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Folic Acid May Reduce Risk of Autism
Can folic acid reduce the risk of more than neural tube defects? That’s what recent research suggests —women who take folic acid supplements before and during their pregnancy are less likely to have children with autism.
The National Institutes of Health defines autism spectrum disorder (ASD) as “a range of complex neurodevelopment disorders characterized by social impairments, communication difficulties and restricted, repetitive and stereotyped patterns of behavior.” Autism is a specific type of disorder on that spectrum.
What is Folic Acid?
Folic acid is a synthetic form of vitamin B, and its main function is making and maintaining cells. Folic acid helps the cells to rapidly divide and grow, and produces healthy new red blood cells that carry oxygen throughout the body.
Where Do You Get Folic Acid?
Unfortunately, the body does not naturally store folic acid; so you must consume the nutrient through foods and supplements. Foods that have folic acid include green leafy vegetables, fruits, dried beans, peas, nuts, enriched breads and fortified cereals. Or, you can take a supplement.
Physicians for many years have recommend that all women of childbearing age consume at least 400 micrograms (mcg) — which is 0.4 milligrams (mg) — of folic acid a day.
Why Is Folic Acid Important for Pregnant Women?
In women that are pregnant or plan to become pregnant, consuming folic acid is especially important because it can prevent neural tube defects of the spine and brain. Examples of these neural tube defects are spina bifida, a condition in which the spinal column of the fetus does not close completely, and anencephaly, a birth defect in which the brain does not develop.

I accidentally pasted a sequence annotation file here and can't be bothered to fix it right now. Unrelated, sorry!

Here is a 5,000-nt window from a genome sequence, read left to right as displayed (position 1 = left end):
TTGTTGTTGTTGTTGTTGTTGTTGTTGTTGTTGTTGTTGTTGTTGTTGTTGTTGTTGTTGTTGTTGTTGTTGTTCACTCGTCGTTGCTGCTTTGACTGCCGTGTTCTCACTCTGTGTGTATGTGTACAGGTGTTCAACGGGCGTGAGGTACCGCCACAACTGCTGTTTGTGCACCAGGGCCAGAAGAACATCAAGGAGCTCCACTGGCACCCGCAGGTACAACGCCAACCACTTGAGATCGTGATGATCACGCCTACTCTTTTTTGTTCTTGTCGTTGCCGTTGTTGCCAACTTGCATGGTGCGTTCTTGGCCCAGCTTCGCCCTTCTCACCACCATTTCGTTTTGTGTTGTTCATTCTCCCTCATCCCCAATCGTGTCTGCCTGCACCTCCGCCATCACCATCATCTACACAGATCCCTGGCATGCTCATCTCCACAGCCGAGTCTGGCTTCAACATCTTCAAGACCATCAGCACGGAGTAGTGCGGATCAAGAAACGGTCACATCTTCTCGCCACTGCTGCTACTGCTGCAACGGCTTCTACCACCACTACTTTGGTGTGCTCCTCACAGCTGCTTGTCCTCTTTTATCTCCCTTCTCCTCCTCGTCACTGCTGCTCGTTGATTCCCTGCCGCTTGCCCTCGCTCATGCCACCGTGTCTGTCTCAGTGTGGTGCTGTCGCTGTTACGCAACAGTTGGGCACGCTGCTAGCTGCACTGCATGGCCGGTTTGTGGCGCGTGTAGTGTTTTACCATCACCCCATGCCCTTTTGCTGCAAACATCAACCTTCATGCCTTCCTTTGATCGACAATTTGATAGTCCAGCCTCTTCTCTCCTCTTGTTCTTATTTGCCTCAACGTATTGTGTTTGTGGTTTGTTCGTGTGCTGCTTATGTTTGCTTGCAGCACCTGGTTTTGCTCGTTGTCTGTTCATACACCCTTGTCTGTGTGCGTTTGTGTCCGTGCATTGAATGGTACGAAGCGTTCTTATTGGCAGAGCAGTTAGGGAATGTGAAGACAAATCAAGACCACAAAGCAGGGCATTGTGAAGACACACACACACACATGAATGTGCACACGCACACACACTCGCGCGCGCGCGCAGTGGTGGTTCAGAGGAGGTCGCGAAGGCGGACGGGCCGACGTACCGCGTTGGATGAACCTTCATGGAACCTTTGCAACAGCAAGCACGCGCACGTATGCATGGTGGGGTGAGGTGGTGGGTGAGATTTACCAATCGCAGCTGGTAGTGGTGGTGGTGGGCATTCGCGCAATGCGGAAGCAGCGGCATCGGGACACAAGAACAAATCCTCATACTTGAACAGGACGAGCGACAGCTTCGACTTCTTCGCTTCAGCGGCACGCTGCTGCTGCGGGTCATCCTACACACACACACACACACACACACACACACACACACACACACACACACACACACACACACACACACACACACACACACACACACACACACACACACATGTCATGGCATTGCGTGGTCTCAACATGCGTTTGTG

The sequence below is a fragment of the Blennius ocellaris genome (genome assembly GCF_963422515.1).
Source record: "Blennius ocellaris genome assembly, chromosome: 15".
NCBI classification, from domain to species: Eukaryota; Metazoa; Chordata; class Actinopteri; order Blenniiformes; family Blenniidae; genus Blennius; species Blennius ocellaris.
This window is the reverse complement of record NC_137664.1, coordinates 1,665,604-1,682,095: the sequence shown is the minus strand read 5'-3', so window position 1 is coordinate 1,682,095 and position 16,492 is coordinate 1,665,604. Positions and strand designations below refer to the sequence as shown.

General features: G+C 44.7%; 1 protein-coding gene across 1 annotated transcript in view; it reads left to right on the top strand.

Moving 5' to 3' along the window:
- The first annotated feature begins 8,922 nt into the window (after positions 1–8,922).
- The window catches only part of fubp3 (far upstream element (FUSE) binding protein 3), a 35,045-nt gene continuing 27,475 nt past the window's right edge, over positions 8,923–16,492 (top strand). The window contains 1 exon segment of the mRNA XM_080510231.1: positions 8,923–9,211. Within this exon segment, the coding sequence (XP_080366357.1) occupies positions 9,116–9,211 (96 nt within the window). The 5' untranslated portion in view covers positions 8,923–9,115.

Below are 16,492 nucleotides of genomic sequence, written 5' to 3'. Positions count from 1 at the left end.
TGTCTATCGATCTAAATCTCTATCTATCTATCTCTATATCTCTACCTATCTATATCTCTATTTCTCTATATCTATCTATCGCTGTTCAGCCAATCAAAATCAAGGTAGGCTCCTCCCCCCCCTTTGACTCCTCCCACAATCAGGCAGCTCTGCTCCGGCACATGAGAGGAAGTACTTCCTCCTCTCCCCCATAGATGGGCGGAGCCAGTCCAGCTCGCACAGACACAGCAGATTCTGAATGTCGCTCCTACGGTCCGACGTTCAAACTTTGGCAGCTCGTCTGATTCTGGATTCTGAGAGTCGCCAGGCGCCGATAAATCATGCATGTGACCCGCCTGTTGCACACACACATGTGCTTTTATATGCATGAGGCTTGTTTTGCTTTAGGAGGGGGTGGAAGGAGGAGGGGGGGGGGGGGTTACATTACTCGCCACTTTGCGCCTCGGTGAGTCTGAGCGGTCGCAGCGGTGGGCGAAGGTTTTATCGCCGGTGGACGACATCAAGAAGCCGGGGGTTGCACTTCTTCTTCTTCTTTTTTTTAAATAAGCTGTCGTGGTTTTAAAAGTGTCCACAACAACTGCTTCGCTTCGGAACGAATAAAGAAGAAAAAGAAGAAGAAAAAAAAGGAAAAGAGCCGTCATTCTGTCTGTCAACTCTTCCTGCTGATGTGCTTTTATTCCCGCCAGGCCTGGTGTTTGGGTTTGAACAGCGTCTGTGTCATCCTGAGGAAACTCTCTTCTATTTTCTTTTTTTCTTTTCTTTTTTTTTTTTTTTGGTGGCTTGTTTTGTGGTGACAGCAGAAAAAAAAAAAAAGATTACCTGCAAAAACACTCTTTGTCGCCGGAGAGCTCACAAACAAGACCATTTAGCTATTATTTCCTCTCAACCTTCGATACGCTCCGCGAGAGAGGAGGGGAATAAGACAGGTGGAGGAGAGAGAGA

While physicians recommend at least 400 micrograms to reduce the risk of neural tube defects, most fertility specialists and I always recommend at least 1,000 micrograms — 1 milligram — of folic acid per day. All prescription prenatal vitamins now contain 1,000 micrograms. If you choose to take an over-the-counter prenatal vitamin because it costs less, please note that it always has less than 1,000 micrograms of folic acid, so you should take some additional folic acid.
What Does Folic Acid Have to Do with Autism?
A recent Norwegian study published in The Journal of the American Medical Association found that 85,176 women who started taking folic acid from four weeks prior to conception through the eighth week of pregnancy (a critical development period) were 40 percent less likely to have a child that developed autism and 27 percent less likely to have a child develop any type of ASD.
What Is the Takeaway Message?
If you are trying to conceive or preparing to undergo fertility treatment, getting enough folic acid is critical. Take 1,000 micrograms daily, and if you have any questions, talk to your doctor.